Blog post

Why Self-Host?

16 Apr 2021 · 3 min read

There are a variety of services out there that make it easy for anyone to set up their own "cloud". From Google Drive for storage to Medium for blogs, there are unlimited options in putting content out there. So aside as a learning experience, why would you take on the burden of running a server on your own machine?

Greater control

The big reason is to have greater control over your data. For those that are more privacy-inclined, not having to subject their content to service providers' terms and conditions may be a boon. You can control who sees your content, precisely how they see it, and reduce any bloat that providers attach to web pages.

Additionally, you gain extremely low-level access to the administration of your server, which can be helpful if you like to tinker and fix something yourself or would like to make a deep change in how your server is configured at the OS level.

You can integrate different services more easily and run them together — for example, Syncthing ensures all of my music files are constantly kept up-to-date and accessible between my laptop, phone, and Plex.

Custom services

On the off chance that you have a niche service that the cloud can't provide to you, you might turn to self-hosting. For example, to keep my Kobo up-to-date with any stories I add, I use Calibre-web combined with Syncthing to automatically download books as I add via my computer. It also provides a nice web interface that I can access if I happen to want to read something but don't have any of my personal devices with me.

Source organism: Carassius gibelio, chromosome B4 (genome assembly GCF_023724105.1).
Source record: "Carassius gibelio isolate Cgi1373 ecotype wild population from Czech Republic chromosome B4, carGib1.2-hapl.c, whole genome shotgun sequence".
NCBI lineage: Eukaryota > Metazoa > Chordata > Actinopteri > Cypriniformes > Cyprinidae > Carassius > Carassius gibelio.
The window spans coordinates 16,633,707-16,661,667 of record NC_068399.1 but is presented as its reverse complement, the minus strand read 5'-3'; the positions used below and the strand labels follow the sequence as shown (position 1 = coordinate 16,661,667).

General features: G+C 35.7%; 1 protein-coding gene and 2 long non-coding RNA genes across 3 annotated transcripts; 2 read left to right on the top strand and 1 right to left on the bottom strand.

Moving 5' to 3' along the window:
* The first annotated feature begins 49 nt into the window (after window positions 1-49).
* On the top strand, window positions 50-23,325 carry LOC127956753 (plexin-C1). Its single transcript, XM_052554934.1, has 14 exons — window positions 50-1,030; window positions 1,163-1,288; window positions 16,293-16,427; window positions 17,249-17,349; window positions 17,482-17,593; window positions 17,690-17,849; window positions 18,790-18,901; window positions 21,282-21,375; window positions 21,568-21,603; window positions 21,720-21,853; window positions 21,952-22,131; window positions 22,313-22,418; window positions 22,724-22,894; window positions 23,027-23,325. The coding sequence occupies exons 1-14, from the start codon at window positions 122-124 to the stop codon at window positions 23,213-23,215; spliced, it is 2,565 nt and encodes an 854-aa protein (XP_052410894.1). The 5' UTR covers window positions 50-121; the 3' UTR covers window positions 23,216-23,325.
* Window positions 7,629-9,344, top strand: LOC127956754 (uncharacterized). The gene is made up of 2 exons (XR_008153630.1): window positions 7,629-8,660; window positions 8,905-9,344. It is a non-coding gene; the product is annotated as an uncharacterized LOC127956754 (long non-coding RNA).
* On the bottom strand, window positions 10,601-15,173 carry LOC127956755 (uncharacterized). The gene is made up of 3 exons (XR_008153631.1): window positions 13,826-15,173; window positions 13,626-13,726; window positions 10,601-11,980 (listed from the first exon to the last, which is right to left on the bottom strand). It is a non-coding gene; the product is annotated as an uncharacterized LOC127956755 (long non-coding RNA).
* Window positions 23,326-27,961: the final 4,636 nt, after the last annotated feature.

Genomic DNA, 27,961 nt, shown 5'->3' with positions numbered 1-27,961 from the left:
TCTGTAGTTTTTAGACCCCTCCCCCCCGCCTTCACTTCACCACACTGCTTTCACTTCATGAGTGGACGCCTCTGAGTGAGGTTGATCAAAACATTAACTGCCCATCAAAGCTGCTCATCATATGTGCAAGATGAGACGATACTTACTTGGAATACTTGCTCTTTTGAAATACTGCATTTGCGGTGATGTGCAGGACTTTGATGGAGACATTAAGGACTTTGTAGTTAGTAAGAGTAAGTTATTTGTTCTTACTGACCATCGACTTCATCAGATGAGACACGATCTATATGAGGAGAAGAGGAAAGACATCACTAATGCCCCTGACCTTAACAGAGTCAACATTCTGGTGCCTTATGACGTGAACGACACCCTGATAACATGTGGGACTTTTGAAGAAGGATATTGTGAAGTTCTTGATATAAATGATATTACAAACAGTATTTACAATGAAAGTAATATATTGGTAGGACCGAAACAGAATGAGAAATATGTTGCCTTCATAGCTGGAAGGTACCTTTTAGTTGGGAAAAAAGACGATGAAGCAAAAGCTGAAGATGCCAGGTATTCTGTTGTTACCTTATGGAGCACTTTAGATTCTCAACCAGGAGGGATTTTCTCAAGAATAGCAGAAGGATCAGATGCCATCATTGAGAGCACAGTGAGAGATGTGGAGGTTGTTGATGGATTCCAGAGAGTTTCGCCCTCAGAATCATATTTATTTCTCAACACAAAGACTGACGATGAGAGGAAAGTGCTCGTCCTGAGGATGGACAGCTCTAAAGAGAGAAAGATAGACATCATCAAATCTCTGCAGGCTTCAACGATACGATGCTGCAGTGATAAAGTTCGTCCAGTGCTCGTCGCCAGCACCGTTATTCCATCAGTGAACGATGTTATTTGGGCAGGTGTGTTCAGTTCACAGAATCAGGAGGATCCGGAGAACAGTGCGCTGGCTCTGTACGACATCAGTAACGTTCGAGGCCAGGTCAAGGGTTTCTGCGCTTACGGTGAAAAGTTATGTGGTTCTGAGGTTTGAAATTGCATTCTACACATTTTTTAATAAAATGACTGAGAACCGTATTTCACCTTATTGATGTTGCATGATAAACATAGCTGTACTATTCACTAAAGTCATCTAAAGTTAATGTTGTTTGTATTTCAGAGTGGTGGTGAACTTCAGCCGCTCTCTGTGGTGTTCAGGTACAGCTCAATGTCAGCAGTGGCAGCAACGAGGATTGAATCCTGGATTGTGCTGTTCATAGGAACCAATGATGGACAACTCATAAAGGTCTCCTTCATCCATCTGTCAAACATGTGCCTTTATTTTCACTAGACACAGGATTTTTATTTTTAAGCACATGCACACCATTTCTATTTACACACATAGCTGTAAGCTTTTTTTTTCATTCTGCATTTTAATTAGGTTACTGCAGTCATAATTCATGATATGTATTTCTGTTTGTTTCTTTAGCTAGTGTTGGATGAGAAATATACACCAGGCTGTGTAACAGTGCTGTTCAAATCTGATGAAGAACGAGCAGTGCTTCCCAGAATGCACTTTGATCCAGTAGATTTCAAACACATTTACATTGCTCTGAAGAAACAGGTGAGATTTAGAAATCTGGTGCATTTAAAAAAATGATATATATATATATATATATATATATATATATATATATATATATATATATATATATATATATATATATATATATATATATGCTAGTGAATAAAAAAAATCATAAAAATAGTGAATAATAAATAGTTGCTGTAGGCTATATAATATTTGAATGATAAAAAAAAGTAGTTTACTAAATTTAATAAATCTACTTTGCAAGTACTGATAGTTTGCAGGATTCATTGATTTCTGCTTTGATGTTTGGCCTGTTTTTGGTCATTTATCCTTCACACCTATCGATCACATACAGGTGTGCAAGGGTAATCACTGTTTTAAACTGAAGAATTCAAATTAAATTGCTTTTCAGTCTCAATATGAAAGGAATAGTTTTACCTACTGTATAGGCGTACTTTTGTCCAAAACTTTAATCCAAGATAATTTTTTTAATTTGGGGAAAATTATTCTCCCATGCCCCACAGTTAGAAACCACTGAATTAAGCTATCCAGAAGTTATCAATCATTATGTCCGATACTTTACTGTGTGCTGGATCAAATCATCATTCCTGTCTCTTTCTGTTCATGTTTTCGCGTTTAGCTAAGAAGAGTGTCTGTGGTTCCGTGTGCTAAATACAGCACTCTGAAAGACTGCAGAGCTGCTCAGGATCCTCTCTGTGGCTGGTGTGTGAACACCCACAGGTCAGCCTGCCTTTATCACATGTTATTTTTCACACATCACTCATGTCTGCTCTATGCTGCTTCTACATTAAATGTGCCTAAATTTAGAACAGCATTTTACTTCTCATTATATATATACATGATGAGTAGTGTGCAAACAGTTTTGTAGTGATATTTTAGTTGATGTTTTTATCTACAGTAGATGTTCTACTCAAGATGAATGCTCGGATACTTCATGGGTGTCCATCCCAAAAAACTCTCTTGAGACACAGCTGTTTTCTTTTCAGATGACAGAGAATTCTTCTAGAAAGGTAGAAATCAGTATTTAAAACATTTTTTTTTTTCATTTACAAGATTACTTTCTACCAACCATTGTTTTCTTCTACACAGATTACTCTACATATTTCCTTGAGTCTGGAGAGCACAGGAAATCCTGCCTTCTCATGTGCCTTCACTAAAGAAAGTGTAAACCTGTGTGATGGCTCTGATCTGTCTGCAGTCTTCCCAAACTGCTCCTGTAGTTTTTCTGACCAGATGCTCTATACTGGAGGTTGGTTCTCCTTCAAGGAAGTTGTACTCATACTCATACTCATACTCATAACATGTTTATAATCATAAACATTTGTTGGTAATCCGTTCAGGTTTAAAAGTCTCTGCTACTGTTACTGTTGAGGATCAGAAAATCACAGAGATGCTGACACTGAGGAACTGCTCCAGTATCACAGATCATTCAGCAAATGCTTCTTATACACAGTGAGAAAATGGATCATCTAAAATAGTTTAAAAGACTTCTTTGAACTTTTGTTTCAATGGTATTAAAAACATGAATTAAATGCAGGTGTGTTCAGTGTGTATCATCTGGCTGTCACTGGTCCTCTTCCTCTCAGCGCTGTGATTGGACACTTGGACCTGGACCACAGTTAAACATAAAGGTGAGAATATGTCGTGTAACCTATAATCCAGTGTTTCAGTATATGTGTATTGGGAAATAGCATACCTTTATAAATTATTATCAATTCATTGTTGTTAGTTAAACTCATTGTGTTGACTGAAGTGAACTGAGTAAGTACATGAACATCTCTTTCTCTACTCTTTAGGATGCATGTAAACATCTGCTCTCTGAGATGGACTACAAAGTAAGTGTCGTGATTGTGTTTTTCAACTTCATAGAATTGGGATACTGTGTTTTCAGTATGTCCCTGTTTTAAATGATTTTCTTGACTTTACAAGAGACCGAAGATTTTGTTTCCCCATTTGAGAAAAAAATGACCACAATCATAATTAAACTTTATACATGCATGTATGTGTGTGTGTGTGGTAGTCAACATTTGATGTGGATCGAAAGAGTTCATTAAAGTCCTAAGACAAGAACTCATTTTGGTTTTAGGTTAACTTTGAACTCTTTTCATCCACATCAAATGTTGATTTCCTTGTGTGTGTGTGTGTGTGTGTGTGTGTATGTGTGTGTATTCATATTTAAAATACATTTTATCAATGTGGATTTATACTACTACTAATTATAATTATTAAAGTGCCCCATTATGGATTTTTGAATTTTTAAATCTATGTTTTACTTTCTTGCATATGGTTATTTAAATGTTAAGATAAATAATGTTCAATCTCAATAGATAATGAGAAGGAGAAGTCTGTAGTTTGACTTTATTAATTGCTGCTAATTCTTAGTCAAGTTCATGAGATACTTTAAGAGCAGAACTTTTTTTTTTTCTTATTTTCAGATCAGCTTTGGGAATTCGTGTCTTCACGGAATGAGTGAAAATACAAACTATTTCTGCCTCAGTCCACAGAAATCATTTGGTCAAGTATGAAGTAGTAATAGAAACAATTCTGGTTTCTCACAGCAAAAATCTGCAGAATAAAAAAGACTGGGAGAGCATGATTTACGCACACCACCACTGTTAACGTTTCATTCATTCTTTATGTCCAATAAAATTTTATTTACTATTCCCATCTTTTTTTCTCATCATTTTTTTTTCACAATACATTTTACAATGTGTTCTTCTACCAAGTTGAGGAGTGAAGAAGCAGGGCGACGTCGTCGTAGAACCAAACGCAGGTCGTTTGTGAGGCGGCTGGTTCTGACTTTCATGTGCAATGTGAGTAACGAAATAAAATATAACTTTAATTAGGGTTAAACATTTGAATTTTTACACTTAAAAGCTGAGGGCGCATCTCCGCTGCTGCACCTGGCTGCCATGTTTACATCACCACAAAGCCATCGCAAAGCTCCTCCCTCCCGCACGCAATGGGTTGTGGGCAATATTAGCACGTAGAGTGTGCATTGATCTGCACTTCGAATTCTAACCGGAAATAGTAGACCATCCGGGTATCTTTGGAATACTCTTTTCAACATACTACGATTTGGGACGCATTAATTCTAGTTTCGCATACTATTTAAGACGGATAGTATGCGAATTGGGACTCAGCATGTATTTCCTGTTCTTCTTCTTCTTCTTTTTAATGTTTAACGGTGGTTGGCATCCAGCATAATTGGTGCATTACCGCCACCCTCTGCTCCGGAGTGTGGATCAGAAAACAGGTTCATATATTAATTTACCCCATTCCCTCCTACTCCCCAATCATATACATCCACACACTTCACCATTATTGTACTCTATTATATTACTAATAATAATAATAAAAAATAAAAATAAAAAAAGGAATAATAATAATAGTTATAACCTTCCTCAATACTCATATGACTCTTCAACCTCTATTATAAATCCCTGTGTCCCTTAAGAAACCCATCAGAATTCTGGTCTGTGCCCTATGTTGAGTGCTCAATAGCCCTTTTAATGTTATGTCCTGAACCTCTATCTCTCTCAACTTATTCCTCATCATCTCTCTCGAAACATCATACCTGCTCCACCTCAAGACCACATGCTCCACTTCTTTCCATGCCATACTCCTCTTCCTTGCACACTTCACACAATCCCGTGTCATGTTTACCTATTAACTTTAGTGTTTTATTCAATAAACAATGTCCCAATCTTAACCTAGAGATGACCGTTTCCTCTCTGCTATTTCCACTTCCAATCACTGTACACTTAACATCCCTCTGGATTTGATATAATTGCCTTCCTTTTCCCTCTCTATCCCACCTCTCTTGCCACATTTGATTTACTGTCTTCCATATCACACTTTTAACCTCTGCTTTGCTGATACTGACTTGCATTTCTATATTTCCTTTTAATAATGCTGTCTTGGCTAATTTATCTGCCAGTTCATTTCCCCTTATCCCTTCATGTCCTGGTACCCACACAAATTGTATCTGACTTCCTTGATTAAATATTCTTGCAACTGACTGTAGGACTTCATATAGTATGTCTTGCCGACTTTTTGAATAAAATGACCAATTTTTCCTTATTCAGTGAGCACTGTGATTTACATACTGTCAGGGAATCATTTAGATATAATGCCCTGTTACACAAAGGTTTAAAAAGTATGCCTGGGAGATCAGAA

You can also run things that normally you would have to pay a subscription fee for — large file storage and music/video/game streaming with Nextcloud and Plex/Steam respectively are just a couple of examples. Services that also charge extra for custom domain integration can also be avoided by self-hosting instead if you would like to keep it fancy. Game servers and websites come into mind.


Although self-hosting is certainly fun, it is subject to several issues that make it impractical for most, aside from the hardware and bandwidth/data cost.

Fairly advanced technical knowledge is required to set up such a server and maintain it without breakage. Even so, things do happen — typically after system updates — and there is also a massive time investment in a home server. It is also important to be aware of best security practices on the chance that a malicious actor could use your server to infiltrate your network. With paid services, they can largely guarantee that the underlying operating system will not break on you and that security is taken care of. This is amplified as your website or service becomes more popular.


Running your own server is a lot of work. But it puts my old computer to good use, and has personally helped me a lot in learning more about how our world today operates, even if I only get a small glimpse in that world. My Optiplex provides a variety of helpful services that I regularly use and some that I would not be able to obtain otherwise in exchange for a large chunk of my time. Depending on your circumstances, however, you might be better off relying on others instead. It's a good idea to weigh the pros and cons of investing any monetary resources or time into such an idea.


Ⓒ 2022 Daniel Chen

Licensed under the AGPL-3.0 on GitHub and Gitea